Cross-presentation is a crucial mechanism for generating CD8 T cell responses against exogenous Ags, such as dead cell-derived Ag, and is mainly fulfilled by CD8α+ dendritic cells (DC). Apoptotic cell death occurring in steady-state conditions is largely tolerogenic, thus hampering the onset of effector CD8 T cell responses. Type I IFNs (IFN-I) have been shown to promote cross-priming of CD8 T cells against soluble or viral Ags, partly through stimulation of DC. By using UV-irradiated OVA-expressing mouse EG7 thymoma cells, we show that IFN-I promote intracellular Ag persistence in CD8α+ DC that have engulfed apoptotic EG7 cells, regulating intracellular pH, thus enhancing cross-presentation of apoptotic EG7-derived OVA Ag by CD8α+ DC. Notably, IFN-I also sustain the survival of Ag-bearing CD8α+ DC by selective upmodulation of antiapoptotic genes and stimulate the activation of cross-presenting DC. The ensemble of these effects results in the induction of CD8 T cell effector response in vitro and in vivo. Overall, our data indicate that IFN-I cross-prime CD8 T cells against apoptotic cell-derived Ag both by licensing DC and by enhancing cross-presentation.
Cross-presentation of cell-associated Ag, such as dead cell-derived Ag, is a crucial process for generating CD8 T cell responses to Ag that are not expressed by APC, such as viruses that do not infect APC or tumors of nonhematopoietic origin (1). Among APC, dendritic cells (DC) are specialized for cross-presentation, and accumulating literature indicates that in vivo this process is mainly fulfilled by the CD8α+ DC subset (2). In the steady state, CD8α+ DC constitutively cross-present self Ag, such as material derived from apoptotic cells as a result of constitutive cell turnover, leading to self-tolerance (3). However, in the context of infection or pathological distress, signals consisting of microbial compounds or of inflammatory stimuli released by cells of innate immunity act as danger signals that induce DC activation, in a process referred to as licensing of DC to cross-priming (4). The underlying molecular mechanisms that result from such licensing are still under investigation and include enhanced costimulatory signals and diminished proapoptotic signals by the DC (5). It has been reported that triggering of TLR4 increases the efficiency of peptide presentation on MHC-I molecules by DC, suggesting that the enhancement of cross-presentation may represent another mechanism promoting cross-priming (6). With regard to the mechanisms regulating cross-presentation, it is known that presentation of particulate Ag, such as cellular Ag, is critically dependent on the timing of persistence within phagosomal compartment, a process governed by intraphagosomal pH (6). Studies from Amigorena laboratory have established a strict correlation between phagosomal alkalinization, which delays the proteolytic activity of lysosomal enzymes, and the efficiency of cross-presentation (7).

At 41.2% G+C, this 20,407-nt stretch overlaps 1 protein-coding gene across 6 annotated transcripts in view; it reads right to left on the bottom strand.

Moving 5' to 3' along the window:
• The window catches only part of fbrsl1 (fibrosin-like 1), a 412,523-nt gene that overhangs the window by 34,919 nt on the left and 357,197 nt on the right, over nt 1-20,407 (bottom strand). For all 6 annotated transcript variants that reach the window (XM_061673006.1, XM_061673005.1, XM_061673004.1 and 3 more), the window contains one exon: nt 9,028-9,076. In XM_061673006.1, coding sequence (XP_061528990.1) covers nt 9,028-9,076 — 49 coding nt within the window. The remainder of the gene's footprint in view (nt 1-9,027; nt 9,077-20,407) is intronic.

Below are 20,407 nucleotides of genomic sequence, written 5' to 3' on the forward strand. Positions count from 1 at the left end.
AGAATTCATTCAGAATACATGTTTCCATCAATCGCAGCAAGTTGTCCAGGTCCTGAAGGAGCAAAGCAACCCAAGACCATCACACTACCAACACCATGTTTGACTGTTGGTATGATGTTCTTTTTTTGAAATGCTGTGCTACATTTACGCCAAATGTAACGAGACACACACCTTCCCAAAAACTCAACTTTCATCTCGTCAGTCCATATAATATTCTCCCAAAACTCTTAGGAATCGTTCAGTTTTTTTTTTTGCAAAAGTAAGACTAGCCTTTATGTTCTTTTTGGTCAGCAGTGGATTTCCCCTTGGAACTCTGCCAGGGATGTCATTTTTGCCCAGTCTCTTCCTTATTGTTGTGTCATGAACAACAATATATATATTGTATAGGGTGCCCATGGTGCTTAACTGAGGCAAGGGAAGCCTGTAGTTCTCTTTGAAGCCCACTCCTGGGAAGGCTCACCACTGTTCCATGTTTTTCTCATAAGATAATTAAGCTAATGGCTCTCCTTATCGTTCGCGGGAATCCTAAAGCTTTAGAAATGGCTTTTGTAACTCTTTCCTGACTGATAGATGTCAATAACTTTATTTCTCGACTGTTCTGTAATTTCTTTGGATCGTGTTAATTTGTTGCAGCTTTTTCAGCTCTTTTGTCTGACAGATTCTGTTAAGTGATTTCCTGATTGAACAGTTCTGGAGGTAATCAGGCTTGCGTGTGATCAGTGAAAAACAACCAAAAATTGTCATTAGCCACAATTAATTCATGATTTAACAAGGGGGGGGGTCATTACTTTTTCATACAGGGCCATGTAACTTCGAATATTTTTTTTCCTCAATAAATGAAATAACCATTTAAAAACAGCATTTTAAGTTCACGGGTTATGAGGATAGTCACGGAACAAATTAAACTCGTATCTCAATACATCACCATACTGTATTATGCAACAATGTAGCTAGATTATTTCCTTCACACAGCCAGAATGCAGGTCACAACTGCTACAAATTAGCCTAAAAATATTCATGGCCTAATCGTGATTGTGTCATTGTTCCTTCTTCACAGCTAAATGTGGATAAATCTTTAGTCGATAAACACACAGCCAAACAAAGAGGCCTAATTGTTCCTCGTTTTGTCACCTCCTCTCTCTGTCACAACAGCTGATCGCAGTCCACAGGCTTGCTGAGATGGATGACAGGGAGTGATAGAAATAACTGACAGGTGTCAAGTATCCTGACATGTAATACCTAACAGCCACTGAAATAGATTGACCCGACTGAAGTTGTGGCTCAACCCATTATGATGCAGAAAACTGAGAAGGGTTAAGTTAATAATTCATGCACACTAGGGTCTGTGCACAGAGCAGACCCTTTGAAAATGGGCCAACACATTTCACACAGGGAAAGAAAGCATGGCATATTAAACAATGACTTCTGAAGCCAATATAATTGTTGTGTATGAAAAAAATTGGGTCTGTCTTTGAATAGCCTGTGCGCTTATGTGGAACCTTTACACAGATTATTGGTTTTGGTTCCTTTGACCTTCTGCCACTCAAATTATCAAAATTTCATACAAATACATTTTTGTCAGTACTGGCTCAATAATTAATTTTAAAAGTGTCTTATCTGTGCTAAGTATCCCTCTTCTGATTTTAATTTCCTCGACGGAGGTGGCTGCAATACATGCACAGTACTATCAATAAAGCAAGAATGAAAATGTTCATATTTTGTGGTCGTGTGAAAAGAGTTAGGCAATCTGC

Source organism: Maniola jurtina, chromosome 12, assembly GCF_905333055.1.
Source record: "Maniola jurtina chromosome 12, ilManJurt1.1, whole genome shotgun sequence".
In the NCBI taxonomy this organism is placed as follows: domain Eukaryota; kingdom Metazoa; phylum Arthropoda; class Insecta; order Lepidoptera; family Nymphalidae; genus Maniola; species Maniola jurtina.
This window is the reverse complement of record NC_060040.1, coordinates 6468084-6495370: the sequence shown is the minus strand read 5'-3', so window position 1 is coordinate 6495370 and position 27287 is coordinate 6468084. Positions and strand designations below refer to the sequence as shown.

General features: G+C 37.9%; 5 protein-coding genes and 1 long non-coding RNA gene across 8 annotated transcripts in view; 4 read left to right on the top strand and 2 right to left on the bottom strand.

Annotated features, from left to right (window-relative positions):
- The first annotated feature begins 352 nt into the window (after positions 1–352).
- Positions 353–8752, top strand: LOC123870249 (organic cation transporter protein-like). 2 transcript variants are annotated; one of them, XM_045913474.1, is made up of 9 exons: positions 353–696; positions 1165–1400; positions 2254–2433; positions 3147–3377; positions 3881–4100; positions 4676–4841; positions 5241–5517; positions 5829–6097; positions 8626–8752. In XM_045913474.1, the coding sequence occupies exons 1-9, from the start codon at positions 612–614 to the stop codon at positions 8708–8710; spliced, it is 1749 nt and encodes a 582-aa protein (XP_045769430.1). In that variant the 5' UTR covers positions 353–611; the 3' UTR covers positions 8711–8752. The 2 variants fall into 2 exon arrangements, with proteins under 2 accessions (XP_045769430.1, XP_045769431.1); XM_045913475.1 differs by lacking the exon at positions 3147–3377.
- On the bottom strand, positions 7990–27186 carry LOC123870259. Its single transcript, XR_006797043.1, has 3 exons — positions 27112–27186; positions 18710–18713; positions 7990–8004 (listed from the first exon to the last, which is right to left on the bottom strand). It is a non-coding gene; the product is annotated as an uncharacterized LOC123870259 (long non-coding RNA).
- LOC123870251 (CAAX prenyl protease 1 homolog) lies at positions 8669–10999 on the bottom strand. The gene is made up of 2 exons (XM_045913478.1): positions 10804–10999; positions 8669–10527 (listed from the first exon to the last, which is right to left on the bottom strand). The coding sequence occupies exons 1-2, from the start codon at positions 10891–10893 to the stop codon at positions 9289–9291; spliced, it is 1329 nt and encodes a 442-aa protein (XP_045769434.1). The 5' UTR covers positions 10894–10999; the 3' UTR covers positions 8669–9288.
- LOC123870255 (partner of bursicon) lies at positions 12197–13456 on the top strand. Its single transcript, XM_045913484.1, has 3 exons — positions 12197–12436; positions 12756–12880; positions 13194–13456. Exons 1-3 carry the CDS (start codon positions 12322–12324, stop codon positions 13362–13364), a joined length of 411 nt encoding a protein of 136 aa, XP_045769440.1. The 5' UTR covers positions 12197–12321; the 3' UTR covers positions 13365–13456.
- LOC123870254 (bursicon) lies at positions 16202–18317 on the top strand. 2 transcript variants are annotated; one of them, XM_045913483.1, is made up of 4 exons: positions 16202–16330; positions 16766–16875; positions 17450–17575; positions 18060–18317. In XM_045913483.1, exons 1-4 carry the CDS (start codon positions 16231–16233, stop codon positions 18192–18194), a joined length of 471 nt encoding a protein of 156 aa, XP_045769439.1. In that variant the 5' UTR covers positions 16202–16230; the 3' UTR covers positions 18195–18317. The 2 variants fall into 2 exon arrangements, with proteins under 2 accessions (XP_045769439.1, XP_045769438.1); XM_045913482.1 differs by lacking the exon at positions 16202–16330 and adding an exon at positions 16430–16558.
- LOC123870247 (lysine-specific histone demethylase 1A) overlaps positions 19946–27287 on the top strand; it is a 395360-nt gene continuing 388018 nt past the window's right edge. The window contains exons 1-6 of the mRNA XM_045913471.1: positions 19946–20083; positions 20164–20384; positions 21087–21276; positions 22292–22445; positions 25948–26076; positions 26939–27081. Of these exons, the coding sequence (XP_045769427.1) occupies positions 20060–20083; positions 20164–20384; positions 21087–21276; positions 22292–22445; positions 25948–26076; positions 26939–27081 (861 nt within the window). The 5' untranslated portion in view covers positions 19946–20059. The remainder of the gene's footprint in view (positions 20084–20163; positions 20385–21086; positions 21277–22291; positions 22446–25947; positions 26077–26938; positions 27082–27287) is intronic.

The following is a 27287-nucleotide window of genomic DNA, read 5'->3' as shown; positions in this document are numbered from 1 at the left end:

Type I IFNs (IFN-I) are a family of inflammatory cytokines produced by innate cells upon pathogenic challenge, playing multiple roles in the stimulation of immune responses, including DC activation and CD8 T cell effector function in vitro and in vivo. Of interest, IFN-I have been shown to promote cross-priming against viral or protein Ag, partly through the stimulation of DC (8–10). Furthermore, cross-priming stimulated by TLR3, TLR4, and TLR9 ligands was shown to be critically dependent on IFN-I signaling, implying these cytokines as important mediators in infection-stimulated cross-priming (9). Recent work from our laboratory has shown that human DC generated in the presence of IFN-α exhibit enhanced cross-presentation of allogeneic apoptotic cell Ag to autologous CD8 T cells, suggesting a role for IFN-I in DC cross-presentation of cell-associated Ag (11). In this study, we demonstrate that IFN-I promote cross-priming in vivo against cell-associated Ag derived from tumor apoptotic cells through multiple actions on CD8α+ DC, as follows: 1) by enhancing Ag persistence and, thus, cross-presentation; 2) by sustaining the survival of Ag-bearing DC selectively; and 3) by activating DC.